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Piranha To Scurfy And Other Stories by [Rendell, Ruth]
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Piranha To Scurfy And Other Stories Kindle Edition

3.4 out of 5 stars 7 customer reviews

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Length: 226 pages Word Wise: Enabled Enhanced Typesetting: Enabled
Page Flip: Enabled

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Amazon Review

Ruth Rendell continues to be a passionate supporter of the short story. Her latest collection, "Piranha to Scurfy" and Other Stories, contains quite her most varied forays into the form yet, with a beguilingly disparate selection of tales, united by the usual cold-eyed Rendell narrative voice. The title story (the longest in the book, and a reference to an encyclopaedia entry) is something of a departure for Rendell: although her work has always been rich in elements of the macabre, this is her first full-scale horror tale, and a curious concoction it is. Taking equal parts of Stephen King (of whom a suave surrogate appears in the piece), the great English ghost story writer MR James and Rendell's own individual ground of twisted psychology, the tale is ostensibly an atmospheric study in burgeoning mental terror. A lonely and socially maladroit man finds himself driven to the point of madness when the demon of a bestselling horror tale appears to infiltrate itself into his daily life. But the real agenda of the tale seems to be a kind of proxy revenge by Rendell on obsessively nit-picking readers: the doomed protagonist, Ribbon, spends his time sending crushing letters to writers pointing out their errors of grammar and lapses in style. It's hard not to feel Rendell's relish at his horrific fate, and perhaps critical readers will be given pause. The characterisation has all the dark fascination of Rendell's best work, and if that final shiver of horror isn't quite delivered, Rendell enthusiasts will be more than diverted. The other tales are equally compelling, with The Professional and The Astronomical Scarf being particularly well turned. There is also a pleasingly steady progression of mood throughout the tales: one never senses that these pieces have been casually thrown together by an editor. And Rendell demonstrates time again that she knows how to keep the reader transfixed. --Barry Forshaw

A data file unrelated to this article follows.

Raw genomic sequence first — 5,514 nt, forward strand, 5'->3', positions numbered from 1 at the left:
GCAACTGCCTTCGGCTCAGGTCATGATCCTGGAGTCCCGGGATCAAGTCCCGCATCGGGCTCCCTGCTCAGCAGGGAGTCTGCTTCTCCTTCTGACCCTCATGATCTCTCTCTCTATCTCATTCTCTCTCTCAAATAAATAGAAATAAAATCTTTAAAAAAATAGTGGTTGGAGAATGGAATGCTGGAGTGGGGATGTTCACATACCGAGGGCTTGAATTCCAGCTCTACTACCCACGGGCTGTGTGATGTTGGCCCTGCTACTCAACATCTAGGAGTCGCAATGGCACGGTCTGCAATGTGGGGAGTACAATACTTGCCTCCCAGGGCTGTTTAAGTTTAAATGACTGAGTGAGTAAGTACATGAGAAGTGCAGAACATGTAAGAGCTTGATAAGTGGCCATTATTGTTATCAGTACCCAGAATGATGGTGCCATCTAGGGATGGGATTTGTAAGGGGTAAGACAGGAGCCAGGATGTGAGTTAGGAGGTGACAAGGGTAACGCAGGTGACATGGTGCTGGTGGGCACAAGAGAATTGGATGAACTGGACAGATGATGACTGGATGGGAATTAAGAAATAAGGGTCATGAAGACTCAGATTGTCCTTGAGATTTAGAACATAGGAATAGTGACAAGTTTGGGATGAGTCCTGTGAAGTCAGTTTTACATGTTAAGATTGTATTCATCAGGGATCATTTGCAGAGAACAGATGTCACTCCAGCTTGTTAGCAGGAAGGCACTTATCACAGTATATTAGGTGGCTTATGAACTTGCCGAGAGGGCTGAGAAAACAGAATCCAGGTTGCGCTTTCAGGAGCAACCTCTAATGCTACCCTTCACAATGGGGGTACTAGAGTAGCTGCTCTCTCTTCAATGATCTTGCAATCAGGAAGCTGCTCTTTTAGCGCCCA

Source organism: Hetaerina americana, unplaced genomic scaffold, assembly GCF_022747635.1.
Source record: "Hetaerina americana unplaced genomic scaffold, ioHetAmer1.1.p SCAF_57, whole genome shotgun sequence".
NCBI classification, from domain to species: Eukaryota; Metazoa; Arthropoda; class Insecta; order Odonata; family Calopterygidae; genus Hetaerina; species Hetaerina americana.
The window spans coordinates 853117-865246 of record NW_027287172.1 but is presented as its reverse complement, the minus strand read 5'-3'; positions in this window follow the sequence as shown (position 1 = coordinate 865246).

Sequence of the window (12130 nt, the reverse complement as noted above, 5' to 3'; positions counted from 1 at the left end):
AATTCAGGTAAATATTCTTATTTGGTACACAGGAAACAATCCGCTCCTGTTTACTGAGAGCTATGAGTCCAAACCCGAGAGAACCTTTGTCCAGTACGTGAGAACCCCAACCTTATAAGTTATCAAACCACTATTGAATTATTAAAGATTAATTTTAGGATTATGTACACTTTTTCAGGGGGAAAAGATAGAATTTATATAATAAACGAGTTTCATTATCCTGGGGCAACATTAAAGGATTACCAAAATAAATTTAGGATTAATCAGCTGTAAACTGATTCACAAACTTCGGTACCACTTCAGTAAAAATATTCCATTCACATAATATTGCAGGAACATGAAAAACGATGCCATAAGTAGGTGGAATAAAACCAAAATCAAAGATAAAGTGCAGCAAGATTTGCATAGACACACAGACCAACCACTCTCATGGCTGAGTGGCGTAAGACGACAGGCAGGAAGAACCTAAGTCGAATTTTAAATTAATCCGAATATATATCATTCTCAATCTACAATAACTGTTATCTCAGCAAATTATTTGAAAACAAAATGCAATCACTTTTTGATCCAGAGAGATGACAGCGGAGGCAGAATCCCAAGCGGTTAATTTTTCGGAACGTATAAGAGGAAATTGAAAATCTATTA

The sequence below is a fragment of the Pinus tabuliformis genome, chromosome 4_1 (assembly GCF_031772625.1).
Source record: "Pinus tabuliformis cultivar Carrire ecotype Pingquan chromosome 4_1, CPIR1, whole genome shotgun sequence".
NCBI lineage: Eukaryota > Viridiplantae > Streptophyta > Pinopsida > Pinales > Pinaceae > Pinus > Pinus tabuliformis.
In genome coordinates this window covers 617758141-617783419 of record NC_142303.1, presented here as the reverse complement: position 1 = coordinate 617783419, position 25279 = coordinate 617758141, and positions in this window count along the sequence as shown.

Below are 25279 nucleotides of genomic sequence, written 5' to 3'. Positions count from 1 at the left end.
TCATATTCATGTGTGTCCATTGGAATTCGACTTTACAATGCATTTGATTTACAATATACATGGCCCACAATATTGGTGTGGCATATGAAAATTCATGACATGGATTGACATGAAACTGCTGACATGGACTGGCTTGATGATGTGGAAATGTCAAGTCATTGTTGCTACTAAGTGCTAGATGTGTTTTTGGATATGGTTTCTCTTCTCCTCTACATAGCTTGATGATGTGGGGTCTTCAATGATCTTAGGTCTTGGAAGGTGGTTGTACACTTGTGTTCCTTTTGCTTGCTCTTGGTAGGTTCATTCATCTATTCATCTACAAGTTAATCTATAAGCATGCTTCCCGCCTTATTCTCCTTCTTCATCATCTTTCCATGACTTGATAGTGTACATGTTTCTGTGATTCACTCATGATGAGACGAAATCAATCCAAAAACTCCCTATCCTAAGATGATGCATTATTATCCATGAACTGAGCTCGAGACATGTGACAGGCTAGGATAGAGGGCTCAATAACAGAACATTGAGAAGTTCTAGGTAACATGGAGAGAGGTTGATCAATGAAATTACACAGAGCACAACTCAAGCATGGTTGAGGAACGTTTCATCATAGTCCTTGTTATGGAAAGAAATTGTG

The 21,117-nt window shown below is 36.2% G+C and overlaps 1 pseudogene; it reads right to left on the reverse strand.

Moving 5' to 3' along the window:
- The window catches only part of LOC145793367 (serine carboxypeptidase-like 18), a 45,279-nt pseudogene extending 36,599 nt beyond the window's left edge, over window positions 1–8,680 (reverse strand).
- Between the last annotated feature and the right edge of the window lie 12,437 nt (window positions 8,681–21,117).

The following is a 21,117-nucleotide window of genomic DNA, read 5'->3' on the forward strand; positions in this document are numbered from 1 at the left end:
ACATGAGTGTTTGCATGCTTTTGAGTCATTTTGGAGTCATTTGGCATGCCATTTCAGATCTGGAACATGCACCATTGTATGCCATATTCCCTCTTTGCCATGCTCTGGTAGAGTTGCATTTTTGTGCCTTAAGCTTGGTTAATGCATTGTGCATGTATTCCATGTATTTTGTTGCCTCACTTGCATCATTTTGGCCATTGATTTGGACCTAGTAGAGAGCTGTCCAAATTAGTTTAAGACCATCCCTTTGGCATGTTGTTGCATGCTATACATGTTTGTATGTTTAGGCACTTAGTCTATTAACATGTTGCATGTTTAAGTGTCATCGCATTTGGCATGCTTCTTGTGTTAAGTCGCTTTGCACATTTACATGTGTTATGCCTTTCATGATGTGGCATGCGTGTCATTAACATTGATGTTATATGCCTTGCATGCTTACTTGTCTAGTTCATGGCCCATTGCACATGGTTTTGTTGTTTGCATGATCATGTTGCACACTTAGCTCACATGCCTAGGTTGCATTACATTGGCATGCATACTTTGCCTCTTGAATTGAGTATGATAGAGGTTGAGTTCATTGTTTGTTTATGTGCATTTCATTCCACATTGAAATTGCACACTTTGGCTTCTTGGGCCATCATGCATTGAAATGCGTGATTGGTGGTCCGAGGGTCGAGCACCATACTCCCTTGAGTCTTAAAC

Review

"Gloriously creepy. . . . Each beautifully crafted story...quietly builds in momentum and tension. . . . Cleverly chilling." "--Chicago Tribune"

"Like a wine that at first seems familiar and then leaves you with a profoundly different, delicious aftertaste, "Piranha to Scurfy" leaves you savoring what you've just imbibed for some time." --"The Boston Globe"